However, sharing your feelings and experiences with friends or professionals you trust can be extremely valuable to you and your family. You might learn healthy coping or communication skills that would benefit you, but would also positively impact your family dynamic. Because we are all interconnected, anything you do to take care of yourself naturally helps take care of your family.


  • I am allowed to express myself to people I feel comfortable and safe with, even if they are not my biological family.
  • I am allowed to create a “chosen family” that I can trust to listen when I need validation and support.

Therapy is for everyone. No matter what stage of life you are in, and wherever you are in your mental health journey, talking to a therapist who understands you can be extremely beneficial. Therapy can help you view yourself with more compassion, improve your relationships, set goals for yourself and so much more.

BIPOC celebrities, such as Charlamagne tha God and many others, have opened up about the positive impact therapy has had on their lives. BIPOC athletes Simone Biles and Naomi Osaka shared that therapy was important for them after taking a break from competitions to take care of their mental health. Celebrity or not, therapy is something we can all benefit from as humans since we are hard-wired for connection.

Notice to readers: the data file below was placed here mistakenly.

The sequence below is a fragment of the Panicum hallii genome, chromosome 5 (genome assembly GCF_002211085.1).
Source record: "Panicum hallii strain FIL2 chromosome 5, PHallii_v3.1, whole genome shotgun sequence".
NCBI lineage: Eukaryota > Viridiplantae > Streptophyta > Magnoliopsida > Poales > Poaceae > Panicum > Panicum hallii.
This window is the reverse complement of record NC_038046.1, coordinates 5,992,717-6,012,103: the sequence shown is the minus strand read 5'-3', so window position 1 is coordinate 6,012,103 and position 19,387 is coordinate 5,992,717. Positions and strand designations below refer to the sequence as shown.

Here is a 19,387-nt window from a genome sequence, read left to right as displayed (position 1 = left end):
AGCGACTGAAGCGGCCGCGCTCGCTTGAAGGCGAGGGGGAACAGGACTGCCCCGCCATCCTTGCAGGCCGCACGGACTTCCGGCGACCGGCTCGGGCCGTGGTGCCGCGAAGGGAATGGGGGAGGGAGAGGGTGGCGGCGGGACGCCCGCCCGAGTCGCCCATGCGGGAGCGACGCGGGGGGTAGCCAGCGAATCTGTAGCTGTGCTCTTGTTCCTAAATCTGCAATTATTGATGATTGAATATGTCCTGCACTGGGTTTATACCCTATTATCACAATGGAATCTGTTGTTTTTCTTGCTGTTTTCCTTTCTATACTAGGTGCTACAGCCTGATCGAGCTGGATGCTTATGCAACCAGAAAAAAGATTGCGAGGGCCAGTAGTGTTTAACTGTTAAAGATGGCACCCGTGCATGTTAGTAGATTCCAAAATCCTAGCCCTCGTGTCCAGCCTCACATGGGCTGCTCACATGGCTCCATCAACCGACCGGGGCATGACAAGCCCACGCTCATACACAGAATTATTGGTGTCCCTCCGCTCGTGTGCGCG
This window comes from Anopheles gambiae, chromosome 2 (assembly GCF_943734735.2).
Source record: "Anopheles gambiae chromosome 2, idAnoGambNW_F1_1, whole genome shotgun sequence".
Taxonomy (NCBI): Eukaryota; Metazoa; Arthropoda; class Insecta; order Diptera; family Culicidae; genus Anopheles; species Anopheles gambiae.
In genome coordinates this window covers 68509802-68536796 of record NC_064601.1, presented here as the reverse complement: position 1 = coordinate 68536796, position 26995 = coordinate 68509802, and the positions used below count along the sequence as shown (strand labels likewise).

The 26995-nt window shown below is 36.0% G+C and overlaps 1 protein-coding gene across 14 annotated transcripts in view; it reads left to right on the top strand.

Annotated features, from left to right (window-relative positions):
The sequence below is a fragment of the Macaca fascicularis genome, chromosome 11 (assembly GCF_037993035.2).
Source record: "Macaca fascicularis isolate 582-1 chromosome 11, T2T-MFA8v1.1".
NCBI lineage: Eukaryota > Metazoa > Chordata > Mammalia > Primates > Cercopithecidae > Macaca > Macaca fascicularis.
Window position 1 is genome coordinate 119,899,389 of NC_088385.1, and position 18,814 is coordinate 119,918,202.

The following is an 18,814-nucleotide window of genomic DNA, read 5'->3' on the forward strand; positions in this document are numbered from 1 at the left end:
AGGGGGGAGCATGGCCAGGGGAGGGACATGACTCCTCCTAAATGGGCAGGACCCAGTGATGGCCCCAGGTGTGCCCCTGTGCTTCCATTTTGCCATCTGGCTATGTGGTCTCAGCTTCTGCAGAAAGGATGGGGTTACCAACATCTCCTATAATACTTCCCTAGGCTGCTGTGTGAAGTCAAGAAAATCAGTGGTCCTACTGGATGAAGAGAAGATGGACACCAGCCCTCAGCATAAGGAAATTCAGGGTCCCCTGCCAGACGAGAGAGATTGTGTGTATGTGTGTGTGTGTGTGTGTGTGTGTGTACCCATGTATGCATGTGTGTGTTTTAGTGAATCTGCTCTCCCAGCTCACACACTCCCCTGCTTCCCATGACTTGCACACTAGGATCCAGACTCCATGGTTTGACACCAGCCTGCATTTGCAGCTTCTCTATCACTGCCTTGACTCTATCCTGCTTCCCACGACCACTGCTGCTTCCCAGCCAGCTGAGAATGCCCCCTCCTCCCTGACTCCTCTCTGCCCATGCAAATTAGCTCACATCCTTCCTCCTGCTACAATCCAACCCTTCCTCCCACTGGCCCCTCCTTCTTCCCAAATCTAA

• Going to therapy does not make me “crazy.” It makes me wise.
  • Therapy gives me a space to heal and grow so I can thrive.

Just like we all have physical health and sometimes get sick, we all have mental health and can experience mental health conditions. Over 20% of the population lives with a mental health condition, including BIPOC individuals. According to recent statistics, 17% of Black/African Americans, 15% of Latinx/Hispanic Americans, 13% of Asian Americans, and 23% of First Nations people live with a mental health condition.

The American Psychological Association reports that the field of psychology is growing more diverse; however, 84% of psychologists in the U.S. are white. With this in mind, it can seem as though going to therapy is only something white people do. It is important for people from BIPOC communities to receive culturally responsive care when in therapy. Therapists providing culturally responsive care will work to understand your cultural background, validate your experience of discrimination and stigma, and also apologize for any communication errors that cause harm.